Posted in Blogging, Blogging Techniques, Creating Content, General, Getting Started, PR Blogging, public relations, Stories, Why Blog?, Writing | No Comments »
July 26th, 2007 by admin
Sweet Pink! is a 2 column wordpress template. Right sidebar is widget ready and of course Search Engine Friendly.
Click here for preview
Posted in SEO Wordpress Templates | 4 Comments »
July 25th, 2007 by Blogging Coach
Almost all bloggers are going to encounter critics at some point, especially bloggers who are passionate about their topics and committed to sharing their ideas with the world. Passion and conviction can polarize people, and it takes courage to publish your thoughts, especially if your topics are in any way controversial.
Criticism is a Fact of Blogging Life
A thick skin is vital to participating in blogosphere, because you are opening yourself up to criticism in the form of comments and emails, and even if you don’t enable comments or provide a way for your readers to contact you, that won’t necessarily stop them from talking about you – but isn’t that why you started a blog? To make people aware of you and your company? However, it’s important to differentiate between constructive criticism and flames (criticism for the sake of being derogatory or insulting, essentially taking cheap shots in order to pick a fight).
Examine Your Critics
Basically, you have to understand the source – know when to take someone’s opinion seriously and when to dismiss it as a mere feedback. For instance, you’d take the opinion of an expert in your field much more seriously than someone completely unfamiliar with it, so take a look at who is doing the criticizing. Also, pay attention to the numbers – are many of your readers disagreeing with you on a particular point or is there is a lone dissenter? Remember that you can’t please everyone all the time, and if you try to do that, there’s a good chance that you’ll end up with a bland, entirely forgettable blog.
Be Open to Change
No matter how much expertise you have, it’s always important to be open to new ideas and concepts. In fact, that’s one of the many reasons blogging can help you achieve your business goals – it’s a continual learning process that forces you to keep up with the latest news and trends in your field, and exposes your ideas to many more people than any other method. Blogging is a form of media, after all. By publishing your thoughts, you’re inviting others to join the discussion, and they may have some amazing knowledge to share.
Posted in Blogging, Blogging Don'ts, Blogging Techniques, Creating Content, General, PR Blogging, public relations, Stickiness | No Comments »
July 25th, 2007 by admin
I have upgraded Mandigo to 1.24. More options, bug fixes, and much more. Check out for full changes on OneHertz’s site.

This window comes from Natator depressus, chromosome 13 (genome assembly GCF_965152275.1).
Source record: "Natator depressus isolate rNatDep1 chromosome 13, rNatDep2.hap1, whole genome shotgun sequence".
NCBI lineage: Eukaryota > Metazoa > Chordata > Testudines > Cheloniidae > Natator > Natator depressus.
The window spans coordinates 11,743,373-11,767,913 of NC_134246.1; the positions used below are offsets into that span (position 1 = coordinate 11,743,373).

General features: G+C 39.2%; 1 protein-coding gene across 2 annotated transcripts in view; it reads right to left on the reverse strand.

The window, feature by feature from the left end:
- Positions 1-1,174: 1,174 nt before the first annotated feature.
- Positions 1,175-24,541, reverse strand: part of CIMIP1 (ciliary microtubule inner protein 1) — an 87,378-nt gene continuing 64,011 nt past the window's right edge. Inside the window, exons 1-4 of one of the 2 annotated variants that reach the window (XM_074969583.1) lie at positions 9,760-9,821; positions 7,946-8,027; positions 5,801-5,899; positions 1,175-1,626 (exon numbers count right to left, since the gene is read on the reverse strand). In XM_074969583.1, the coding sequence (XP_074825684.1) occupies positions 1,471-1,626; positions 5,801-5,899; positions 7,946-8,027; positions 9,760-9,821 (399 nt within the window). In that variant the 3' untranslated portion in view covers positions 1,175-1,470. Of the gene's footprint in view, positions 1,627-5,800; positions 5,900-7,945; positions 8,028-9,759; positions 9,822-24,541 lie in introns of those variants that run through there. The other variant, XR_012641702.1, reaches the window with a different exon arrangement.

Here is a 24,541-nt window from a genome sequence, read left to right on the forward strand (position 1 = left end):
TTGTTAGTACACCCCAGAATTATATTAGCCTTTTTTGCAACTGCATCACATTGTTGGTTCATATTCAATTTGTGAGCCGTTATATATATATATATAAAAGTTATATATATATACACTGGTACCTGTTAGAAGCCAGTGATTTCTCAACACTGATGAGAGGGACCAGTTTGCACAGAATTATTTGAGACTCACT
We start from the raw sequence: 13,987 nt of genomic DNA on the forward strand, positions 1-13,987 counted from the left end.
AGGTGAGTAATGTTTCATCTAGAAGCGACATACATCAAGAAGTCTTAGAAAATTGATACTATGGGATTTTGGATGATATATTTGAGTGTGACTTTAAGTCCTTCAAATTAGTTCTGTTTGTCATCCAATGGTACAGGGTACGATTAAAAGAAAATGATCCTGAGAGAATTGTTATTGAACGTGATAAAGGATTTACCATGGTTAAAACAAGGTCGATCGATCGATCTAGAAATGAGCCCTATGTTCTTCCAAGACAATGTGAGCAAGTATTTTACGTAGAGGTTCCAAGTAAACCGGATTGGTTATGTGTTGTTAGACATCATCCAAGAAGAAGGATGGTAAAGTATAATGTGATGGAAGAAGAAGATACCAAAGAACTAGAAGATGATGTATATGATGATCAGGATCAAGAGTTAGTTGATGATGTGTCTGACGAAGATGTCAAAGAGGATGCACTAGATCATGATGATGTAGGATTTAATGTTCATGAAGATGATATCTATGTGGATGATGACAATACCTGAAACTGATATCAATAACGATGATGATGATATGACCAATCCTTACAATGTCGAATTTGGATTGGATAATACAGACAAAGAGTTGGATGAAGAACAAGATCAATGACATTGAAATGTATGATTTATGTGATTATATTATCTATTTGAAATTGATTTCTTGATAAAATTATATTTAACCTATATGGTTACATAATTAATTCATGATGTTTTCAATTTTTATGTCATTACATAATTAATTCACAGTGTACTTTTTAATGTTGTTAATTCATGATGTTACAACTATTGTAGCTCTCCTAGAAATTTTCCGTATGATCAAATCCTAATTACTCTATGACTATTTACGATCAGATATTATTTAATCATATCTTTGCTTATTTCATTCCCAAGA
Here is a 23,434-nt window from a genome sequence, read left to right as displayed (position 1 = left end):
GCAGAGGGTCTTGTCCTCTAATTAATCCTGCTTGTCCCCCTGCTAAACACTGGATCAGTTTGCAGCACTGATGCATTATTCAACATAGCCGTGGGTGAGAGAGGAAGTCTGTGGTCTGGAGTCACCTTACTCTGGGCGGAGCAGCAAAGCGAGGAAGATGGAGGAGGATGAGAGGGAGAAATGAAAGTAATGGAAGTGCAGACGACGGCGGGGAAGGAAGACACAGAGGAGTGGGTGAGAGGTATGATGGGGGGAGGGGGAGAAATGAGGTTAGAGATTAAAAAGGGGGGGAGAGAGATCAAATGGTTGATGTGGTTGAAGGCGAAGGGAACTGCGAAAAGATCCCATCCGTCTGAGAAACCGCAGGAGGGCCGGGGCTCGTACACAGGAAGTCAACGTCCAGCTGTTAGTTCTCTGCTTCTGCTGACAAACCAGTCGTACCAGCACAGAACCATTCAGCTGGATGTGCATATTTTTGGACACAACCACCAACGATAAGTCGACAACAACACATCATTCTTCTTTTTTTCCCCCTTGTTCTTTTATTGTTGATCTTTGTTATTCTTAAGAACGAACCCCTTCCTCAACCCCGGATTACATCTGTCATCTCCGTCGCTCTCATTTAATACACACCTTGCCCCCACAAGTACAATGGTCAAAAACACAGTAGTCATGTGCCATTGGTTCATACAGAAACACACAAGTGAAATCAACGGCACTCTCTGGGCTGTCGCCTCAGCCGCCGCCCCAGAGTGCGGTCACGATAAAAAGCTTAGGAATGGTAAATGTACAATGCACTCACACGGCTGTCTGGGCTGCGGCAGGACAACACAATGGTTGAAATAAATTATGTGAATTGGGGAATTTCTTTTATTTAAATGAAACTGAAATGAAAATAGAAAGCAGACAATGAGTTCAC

Posted in SEO Wordpress Templates | No Comments »
July 24th, 2007 by Blogging Coach
Blogging is essentially a social, conversational medium, so it only goes to follow that you can’t successfully blog in a vacuum. You have to read and respond to other bloggers, link to outside websites, and be aware of what others in niche are talking about by participating in the popular social media networks.
Basically, you have to read at least as much as you write. First of all, reading and absorbing the work of talented writers is one of the most important things you can do when it comes to developing your own writing voice. It only goes to follow that, if you want to get the most out of your blog, you have to read other blogs as well. Besides, being aware of the current popular topics in in the blogosphere is valuable, and you’ll never know where you’ll pick up a great tip or two.
You don’t even necessarily have to read tons of blogs about blogging (although as your Blogging Coach, I would say that you should definitely keep an eye on a few meta-blogs); useful, well-written advice and positive examples can be found on blogs in any niche. It’s also important to check out blogs that discuss similar topics to yours, so you can pick up on market trends and see if anyone has written, linked to, or created anything interesting.
One of the key differences between blogging and more traditional forms of media, marketing, and public relations is that it’s a two way street. Yes, your readers can and will respond to your posts in the comments, but other bloggers can write responses on their blogs too. Reacting and sharing opinions are a key part of participating in the blogosphere, so it’s not only useful, it’s imperative that you read at least a few other blogs.
Don’t think that you have the time to read? Try subscribing to your favorites and scanning them in a reader (I personally prefer Google Reader, but there are tons of options out there), or tagging posts that intrigue you with a “toread” tag in del.icio.us and coming back them when you have time to spare.
What other blogs do you read? Do you read them for news, education, inspiration, or entertainment (or a mix of all the above?)
Posted in Blogging Don'ts, Blogging Techniques, General, Link Building, PR Blogging, Social Media Networks, Stories, Why Blog? | 1 Comment »
July 24th, 2007 by admin
Beautiful Day is a two column WordPress template with a right sidebar that is widget ready. Top has menu for Pages. Also has support for Theme Switcher plugin.
Click here for preview
Posted in SEO Wordpress Templates | No Comments »